243. Brut (The Arthurian section) by Layamon, c. 1190-1215?

Layamon’s Brut is an epic length poem, over 16,000 lines, covering the history of Britain since its founding by Brutus, descendant of the Trojan Aeneas; echoing and using as one of its sources Geoffrey of Monmouth’s History of the Kings of Britain. I settled for reading only the part about King Arthur, which magnifies the romantic and chivalrous side a little more, but still concentrates on the battles and wars.

Every mention of Arthur attests to his nobility, and at the start he proves himself  a great British leader and hero by defeating and driving the Saxons marauders (invited by Vortigern as mercenaries) from Britain. However, without seeing the irony, the legend then has him setting forth with his armies to make war on every neighbouring country, demanding tribute and hostages, and to be their supreme lord. Ireland, Iceland, Orkney, Jutland, Norway, and Denmark all submit to his attacks and threats. This may be a way of defying the history of real historic attacks by these peoples, particularly the Norse and Danes.

France holds out against Arthur for some time. The ebb and flow of success and defeat is described between the forces before King Frolle unwisely offers to fight Arthur in single combat to settle the issue.

Later, Arthur is locked in conflict with Roman Emperor Lucius, both intending to expand their empires still further, when Arthur gets the message that his nephew Modred, who he left in charge back home, has seized the throne and seduced Queen Guinevere in the process. Arthur and his armies return to reclaim the land, and basically everyone dies, although Arthur is carried off wounded and dying to the Isle of Avalon where he is to stay, to arise when Britain needs him most.

Again, as in Geoffrey of Monmouth’s telling, Merlin is only present for the initial part of the legend, where he disguises King Uther Pendragon in the likeness of the Duke of Cornwall so he can have his way upon that mistreated noble’s wife and sire the babe who will become Arthur.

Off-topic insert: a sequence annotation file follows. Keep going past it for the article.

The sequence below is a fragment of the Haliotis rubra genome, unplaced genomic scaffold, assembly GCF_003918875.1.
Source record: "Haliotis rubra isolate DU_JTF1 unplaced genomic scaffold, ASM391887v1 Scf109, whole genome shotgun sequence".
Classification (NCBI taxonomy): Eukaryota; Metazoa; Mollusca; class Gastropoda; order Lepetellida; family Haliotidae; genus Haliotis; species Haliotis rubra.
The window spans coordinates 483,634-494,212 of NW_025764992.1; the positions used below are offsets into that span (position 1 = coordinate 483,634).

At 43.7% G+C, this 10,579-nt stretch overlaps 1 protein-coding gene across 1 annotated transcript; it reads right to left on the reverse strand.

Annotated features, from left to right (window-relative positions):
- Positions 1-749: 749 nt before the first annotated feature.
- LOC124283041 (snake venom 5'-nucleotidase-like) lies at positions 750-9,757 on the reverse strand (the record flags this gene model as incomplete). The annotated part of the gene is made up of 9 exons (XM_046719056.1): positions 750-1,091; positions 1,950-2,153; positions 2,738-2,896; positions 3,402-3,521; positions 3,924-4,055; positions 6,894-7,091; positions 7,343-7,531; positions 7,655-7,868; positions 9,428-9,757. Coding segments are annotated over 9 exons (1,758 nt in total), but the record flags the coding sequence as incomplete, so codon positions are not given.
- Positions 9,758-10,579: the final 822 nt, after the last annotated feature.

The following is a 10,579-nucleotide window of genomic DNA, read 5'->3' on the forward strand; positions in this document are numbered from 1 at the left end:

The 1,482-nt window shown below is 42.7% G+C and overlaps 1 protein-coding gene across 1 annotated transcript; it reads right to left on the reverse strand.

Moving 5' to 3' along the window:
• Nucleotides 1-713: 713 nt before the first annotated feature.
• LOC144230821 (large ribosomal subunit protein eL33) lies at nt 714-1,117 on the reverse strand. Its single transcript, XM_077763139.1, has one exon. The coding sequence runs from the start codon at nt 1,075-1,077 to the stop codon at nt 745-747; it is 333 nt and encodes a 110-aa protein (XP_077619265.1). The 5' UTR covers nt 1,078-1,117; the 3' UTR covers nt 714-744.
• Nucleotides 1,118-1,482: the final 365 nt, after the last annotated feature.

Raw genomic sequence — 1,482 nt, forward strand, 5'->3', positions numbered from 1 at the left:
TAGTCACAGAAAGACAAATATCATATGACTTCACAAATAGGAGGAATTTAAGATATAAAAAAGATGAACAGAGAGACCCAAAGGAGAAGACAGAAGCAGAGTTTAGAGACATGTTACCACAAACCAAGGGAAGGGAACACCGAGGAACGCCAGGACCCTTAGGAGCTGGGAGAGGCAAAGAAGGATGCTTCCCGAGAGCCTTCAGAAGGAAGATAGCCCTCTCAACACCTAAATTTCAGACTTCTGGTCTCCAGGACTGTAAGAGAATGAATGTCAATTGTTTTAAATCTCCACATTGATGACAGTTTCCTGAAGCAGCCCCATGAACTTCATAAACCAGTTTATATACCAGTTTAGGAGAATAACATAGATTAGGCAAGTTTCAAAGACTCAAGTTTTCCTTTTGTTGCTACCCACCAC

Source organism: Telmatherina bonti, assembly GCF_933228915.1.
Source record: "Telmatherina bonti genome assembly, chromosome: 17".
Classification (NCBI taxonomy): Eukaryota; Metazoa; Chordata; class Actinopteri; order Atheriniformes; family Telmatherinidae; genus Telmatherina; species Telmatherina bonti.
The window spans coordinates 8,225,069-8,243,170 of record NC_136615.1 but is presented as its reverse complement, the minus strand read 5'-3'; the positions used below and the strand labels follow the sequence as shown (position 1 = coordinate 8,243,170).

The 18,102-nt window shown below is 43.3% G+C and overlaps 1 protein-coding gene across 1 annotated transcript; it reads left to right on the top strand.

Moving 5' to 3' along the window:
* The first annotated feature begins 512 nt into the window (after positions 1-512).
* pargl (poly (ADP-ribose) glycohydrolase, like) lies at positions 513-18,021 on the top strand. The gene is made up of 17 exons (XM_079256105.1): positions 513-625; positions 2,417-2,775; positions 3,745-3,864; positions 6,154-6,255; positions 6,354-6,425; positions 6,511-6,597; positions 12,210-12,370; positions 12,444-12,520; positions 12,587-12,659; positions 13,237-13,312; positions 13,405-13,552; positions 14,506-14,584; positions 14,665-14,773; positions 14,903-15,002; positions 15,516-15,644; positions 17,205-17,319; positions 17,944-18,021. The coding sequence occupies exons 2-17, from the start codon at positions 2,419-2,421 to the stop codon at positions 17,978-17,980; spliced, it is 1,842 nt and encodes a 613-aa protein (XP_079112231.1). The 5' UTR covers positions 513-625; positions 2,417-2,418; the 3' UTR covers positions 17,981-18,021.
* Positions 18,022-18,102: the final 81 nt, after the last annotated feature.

A little more detail is provided about the famous Round Table which was proposed as a way to prevent knights in King Arthur’s court from feeling jealous over their relative positions and nearness to the King which was leading to fighting and feuds. Apparently the table could seat 1,600 warriors in a  sitting – would NOT like to be waiting on that table on a busy night!

My copy was Layamon’s Arthur, edited and translated by W R J Barron and S C Weinberg, Longman Press, 1989, with the Middle English text on the left and modern English translation on the right. I did not spend much time deciphering the Middle English.

Personal rating:  6/10

In the years 1200-1210:

  • Beginning of the Incan Empire, c1200
  • King John I of England marries Isabella of Angouleme who is already bethrohed to Hugh of Lusignan, 1200, provoking the Anglo-French War 1202. Philippe II of France captures Normandy (1204), Anjou, Maine, Touraine and most of Poitou (1206)
  • Fourth Crusade begins 1202, ending with Crusaders storming and sacking Constantinople, 1204.
  • Mongol leader Temujin proclaimed Genghis Khan (Very Mighty King), 1206
  • John I refuses to recognise Stephen Langton as Archbishop of Canterbury, leading to the papal interdict of England, 1208.
  • Cambridge University founded, 1209

from The Book of Key Facts, Paddington Press, 1978

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